We let {\delta>0} be a small constant to be chosen later. We divide the outer sum into two ranges, depending on whether {d} only has prime factors greater than {x^\delta} or not. In the former case, we can apply (27) to write this contribution as

\displaystyle \sum_{d \leq x^{1-3\varepsilon}} \mu_{\vec k}(d) \log^{k_r} \frac{x}{d} \eta_\varepsilon(\frac{\log d}{\log x}) \frac{1+o(1)}{d} \frac{C|I|}{\varepsilon \log x} (\int_0^1 \psi'(u)^2\ du) G(1)

plus a negligible error, where the {d} is implicitly restricted to numbers with all prime factors greater than {x^\delta}. The main term is messy, but it is of the required form {C Q'_{\varepsilon,x} G(1)} up to an acceptable error, so there is no need to compute it any further. It remains to consider those {d} that have at least one prime factor less than {x^\delta}. Here we use (24) instead of (27) as well as Lemma 3 to dominate this contribution by

\displaystyle \sum_{d \leq x^{1-3\varepsilon}} O( \log^{|\vec k|} x \frac{C|I|}{\varepsilon \log x} \frac{\prod_{p|d} O( \min( \frac{\log p}{\varepsilon \log x}, 1 )^2 )}{d} )

up to negligible errors, where {d} is now restricted to have at least one prime factor less than {x^\delta}. This makes at least one of the factors {\min( \frac{\log p}{\varepsilon \log x}, 1 )} to be at most {O_\varepsilon(\delta)}. A routine application of Rankin’s trick shows that

\displaystyle \sum_{d \leq x^{1-3\varepsilon}} \frac{\prod_{p|d} O( \min( \frac{\log p}{\varepsilon \log x}, 1 ) )}{d} \ll_\varepsilon 1

and so the total contribution of this case is {O_\varepsilon((\delta+o(1)) |I| \log^{|\vec k|-1} x)}. Since {\delta>0} can be made arbitrarily small, (17) follows.

— 2. Weierstrass approximation —

Having proved Theorem 1, we now take linear combinations of this theorem, combined with the Weierstrass approximation theorem, to give the asymptotics (7), (8) described in the introduction.

Let {a_n}, {g}, {C}, {G} be as in that theorem. It will be convenient to normalise the weights {\Lambda_{\vec k}} by {L^{1-|\vec k|}} to make their mean value comparable to {1}. From Theorem 1 and summation by parts we have

\displaystyle \sum_{n \leq x} L^{1-|\vec k|} \Lambda_{\vec k}(n) a_n = (G(1)+o(1)) \frac{\prod_{i=1}^r k_i!}{(|\vec k|-1)!} C x \ \ \ \ \ (31)


whenever {\vec k} does not consist entirely of ones.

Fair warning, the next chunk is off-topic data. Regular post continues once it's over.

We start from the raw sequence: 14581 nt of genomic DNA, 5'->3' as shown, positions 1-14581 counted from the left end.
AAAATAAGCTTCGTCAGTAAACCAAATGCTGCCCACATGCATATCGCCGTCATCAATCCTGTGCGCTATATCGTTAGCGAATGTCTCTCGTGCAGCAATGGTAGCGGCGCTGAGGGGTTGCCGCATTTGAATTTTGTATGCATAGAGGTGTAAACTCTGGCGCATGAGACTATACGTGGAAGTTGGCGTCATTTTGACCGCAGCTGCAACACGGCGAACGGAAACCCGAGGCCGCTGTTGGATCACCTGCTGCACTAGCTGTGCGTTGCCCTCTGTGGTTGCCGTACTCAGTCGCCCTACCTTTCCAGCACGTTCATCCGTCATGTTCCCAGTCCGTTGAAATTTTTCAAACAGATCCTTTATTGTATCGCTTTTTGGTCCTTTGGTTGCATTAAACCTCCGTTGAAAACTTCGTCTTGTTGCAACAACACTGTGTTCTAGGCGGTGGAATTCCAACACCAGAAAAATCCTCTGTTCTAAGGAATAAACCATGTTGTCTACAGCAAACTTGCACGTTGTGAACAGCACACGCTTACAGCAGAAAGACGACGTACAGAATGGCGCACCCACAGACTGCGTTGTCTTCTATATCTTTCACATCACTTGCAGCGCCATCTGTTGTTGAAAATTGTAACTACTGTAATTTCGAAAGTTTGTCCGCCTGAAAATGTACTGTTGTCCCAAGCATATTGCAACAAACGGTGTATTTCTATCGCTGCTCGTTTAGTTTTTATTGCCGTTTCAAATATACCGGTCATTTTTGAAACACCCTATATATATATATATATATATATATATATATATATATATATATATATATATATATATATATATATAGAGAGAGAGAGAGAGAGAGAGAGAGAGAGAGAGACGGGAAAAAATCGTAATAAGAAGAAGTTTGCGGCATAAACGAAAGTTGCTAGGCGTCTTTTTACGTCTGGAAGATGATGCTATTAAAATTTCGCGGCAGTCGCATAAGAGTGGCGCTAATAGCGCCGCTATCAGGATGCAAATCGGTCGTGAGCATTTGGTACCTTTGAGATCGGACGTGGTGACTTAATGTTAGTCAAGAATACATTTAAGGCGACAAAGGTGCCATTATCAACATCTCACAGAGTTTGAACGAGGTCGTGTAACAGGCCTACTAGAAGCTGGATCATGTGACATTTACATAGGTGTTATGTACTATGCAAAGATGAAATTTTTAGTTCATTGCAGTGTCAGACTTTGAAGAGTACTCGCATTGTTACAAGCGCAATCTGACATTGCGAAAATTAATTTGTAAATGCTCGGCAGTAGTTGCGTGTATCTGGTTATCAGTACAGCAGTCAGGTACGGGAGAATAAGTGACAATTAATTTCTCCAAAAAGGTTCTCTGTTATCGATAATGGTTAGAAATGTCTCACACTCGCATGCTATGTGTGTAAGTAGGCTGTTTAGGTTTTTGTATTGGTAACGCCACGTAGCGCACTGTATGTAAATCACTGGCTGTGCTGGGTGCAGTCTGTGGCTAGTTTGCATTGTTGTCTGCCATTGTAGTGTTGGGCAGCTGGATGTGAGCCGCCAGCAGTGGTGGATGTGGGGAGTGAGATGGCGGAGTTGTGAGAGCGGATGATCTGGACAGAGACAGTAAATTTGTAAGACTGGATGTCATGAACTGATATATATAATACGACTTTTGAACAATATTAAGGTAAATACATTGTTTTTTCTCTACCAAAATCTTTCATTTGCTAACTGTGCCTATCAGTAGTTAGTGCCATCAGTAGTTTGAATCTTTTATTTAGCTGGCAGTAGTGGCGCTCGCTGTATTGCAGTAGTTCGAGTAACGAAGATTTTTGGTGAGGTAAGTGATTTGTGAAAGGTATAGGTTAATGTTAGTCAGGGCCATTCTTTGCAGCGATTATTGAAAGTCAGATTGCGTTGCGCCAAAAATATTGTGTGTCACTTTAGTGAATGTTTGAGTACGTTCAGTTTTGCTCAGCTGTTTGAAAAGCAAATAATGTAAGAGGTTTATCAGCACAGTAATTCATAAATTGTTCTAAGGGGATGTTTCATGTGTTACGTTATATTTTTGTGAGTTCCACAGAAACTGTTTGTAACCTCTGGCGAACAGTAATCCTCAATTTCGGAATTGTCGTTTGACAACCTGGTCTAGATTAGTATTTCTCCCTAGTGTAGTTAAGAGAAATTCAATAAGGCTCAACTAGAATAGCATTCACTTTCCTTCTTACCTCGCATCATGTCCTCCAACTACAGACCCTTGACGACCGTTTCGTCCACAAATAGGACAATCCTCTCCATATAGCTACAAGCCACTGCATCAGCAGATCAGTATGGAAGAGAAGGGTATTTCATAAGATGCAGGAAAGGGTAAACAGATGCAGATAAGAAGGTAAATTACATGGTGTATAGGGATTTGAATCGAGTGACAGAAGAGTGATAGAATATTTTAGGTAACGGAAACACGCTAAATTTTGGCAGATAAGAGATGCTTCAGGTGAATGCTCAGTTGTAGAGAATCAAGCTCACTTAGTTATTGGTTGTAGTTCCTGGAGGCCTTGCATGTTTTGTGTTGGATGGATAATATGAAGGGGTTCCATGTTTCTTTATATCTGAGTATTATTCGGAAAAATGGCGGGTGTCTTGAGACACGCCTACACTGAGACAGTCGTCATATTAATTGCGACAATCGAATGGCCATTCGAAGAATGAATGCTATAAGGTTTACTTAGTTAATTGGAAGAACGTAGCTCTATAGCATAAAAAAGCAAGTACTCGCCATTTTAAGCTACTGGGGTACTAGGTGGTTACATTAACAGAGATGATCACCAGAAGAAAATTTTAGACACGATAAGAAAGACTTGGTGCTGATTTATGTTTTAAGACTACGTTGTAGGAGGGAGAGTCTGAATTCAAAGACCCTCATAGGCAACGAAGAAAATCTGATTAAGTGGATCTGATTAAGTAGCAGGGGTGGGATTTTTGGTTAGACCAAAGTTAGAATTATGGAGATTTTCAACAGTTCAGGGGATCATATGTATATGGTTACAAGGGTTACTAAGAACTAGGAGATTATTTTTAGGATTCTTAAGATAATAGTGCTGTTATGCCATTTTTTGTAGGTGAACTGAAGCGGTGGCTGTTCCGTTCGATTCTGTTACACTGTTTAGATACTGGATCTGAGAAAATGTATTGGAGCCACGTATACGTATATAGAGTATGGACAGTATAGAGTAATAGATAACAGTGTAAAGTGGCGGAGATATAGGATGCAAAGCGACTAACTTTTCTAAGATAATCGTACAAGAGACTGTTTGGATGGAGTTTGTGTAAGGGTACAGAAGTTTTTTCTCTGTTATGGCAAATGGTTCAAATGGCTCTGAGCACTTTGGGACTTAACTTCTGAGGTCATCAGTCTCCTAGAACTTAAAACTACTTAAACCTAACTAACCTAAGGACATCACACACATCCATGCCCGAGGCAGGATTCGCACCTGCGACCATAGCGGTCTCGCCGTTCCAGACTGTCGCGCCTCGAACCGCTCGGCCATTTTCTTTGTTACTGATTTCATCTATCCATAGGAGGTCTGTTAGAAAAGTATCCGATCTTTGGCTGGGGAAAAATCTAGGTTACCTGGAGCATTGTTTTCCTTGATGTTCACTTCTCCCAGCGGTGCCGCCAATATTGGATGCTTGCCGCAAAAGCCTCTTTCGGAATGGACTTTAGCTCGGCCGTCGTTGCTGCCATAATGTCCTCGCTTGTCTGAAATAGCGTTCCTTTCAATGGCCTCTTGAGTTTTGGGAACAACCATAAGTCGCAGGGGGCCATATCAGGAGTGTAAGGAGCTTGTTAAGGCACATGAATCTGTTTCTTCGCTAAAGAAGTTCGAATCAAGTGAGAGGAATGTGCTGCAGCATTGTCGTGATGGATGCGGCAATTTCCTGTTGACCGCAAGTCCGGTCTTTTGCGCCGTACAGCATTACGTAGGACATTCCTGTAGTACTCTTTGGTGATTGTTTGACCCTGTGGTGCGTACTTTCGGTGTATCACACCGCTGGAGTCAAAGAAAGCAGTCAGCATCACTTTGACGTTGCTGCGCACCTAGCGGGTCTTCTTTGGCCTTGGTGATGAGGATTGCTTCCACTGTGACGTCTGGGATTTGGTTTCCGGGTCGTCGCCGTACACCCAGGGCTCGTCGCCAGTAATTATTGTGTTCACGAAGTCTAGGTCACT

We now take a closer look at what happens when {\vec k} does consist entirely of ones. Let {1^r} denote the {r}-tuple {(1,\dots,1)}. Convolving the {k=1} case of (30) with {r-1} copies of {\Lambda} for some {r \geq 1} and using the Leibniz rule, we see that

\displaystyle \Lambda_{(1^{r-1}, 2)} = \frac{1}{r} L \Lambda_{1^r} + \Lambda_{1^{r+1}}

and hence

\displaystyle L^{-r} \Lambda_{1^{r+1}} = L^{-r} \Lambda_{(1^{r-1},2)} - \frac{1}{r} L^{1-r} \Lambda_{1^r}.

Multiplying by {a_n} and summing over {n \leq x}, and using (31) to control the {\Lambda_{(1^{r-1},2)}} term, one has

\displaystyle \sum_{n \leq x} L^{-r} \Lambda_{1^{r+1}}(n) a_n = (G(1)+o(1)) \frac{2}{r!} - \frac{1}{r} \sum_{n \leq x} L^{1-r} \Lambda_{1^{r}}(n) a_n.

If we define {\delta_x} (up to an error of {o(1)}) by the formula

\displaystyle \sum_{n \leq x} \Lambda(n) a_n = (\delta_x G(1) + o(1)) C x

then an induction then shows that

\displaystyle \sum_{n \leq x} L^{1-r} \Lambda_{1^r}(n) a_n = \frac{1}{(r-1)!} (\delta_x G(1) + o(1)) C x

for odd {r}, and

\displaystyle \sum_{n \leq x} L^{1-r} \Lambda_{1^r}(n) a_n = \frac{1}{(r-1)!} ((2-\delta_x) G(1) + o(1)) C x

for even {r}. In particular, after adjusting {\delta_x} by {o(1)} if necessary, we have {0 \leq \delta_x \leq 2} since the left-hand sides are non-negative.

If we now define the comparison sequence {b_n := C G(1) (1 + (1-\delta_x) \mu(n))}, standard multiplicative number theory shows that the above estimates also hold when {a_n} is replaced by {b_n}; thus

\displaystyle \sum_{n \leq x} L^{1-r} \Lambda_{1^r}(n) a_n = \sum_{n \leq x} L^{1-r} \Lambda_{1^r}(n) b_n + o( x )

for both odd and even {r}. The bound (31) also holds for {b_n} when {\vec k} does not consist entirely of ones, and hence

\displaystyle \sum_{n \leq x} L^{1-|\vec k|} \Lambda_{\vec k}(n) a_n = \sum_{n \leq x} L^{1-|\vec k|} \Lambda_{\vec k}(n) b_n + o( x )

for any fixed {\vec k} (which may or may not consist entirely of ones).

Next, from induction (on {j_1+\dots+j_r}), the Leibniz rule, and (30), we see that for any {r \geq 1} and {j_1,\dots,j_r \geq 0}, {k_1,\dots,k_r}, the function

\displaystyle L^{1-j_1-\dots-j_r-|\vec k|} ((L^{j_1} \Lambda_{k_1}) * \dots * (L^{j_r} \Lambda_{k_r})) \ \ \ \ \ (32)


is a finite linear combination of functions of the form {L^{1-|\vec k'|} \Lambda_{\vec k'}} for tuples {\vec k'} that may possibly consist entirely of ones. We thus have

\displaystyle \sum_{n \leq x} f(n) a_n = \sum_{n \leq x}f(n) b_n + o( x )

whenever {f} is one of these functions (32). Specialising to the case {k_1=\dots=k_r=1}, we thus have

\displaystyle \sum_{n_1 \dots n_r \leq x} a_{n} \log^{1-r} n \prod_{i=1}^r (\log n_i/\log n)^{j_i} \Lambda(n_i)

\displaystyle = \sum_{n_1 \dots n_r \leq x} b_{n} \log^{1-r} n \prod_{i=1}^r (\log n_i/\log n)^{j_i} \Lambda(n_i) + o(x )

where {n := n_1 \dots n_r}. The contribution of those {n_i} that are powers of primes can be easily seen to be negligible, leading to

\displaystyle \sum_{p_1 \dots p_r \leq x} a_{n} \log n \prod_{i=1}^r (\log p_i/\log n)^{j_i+1}

\displaystyle = \sum_{p_1 \dots p_r \leq x} b_{n} \prod_{i=1}^r (\log p_i/\log n)^{j_i+1} + o(x)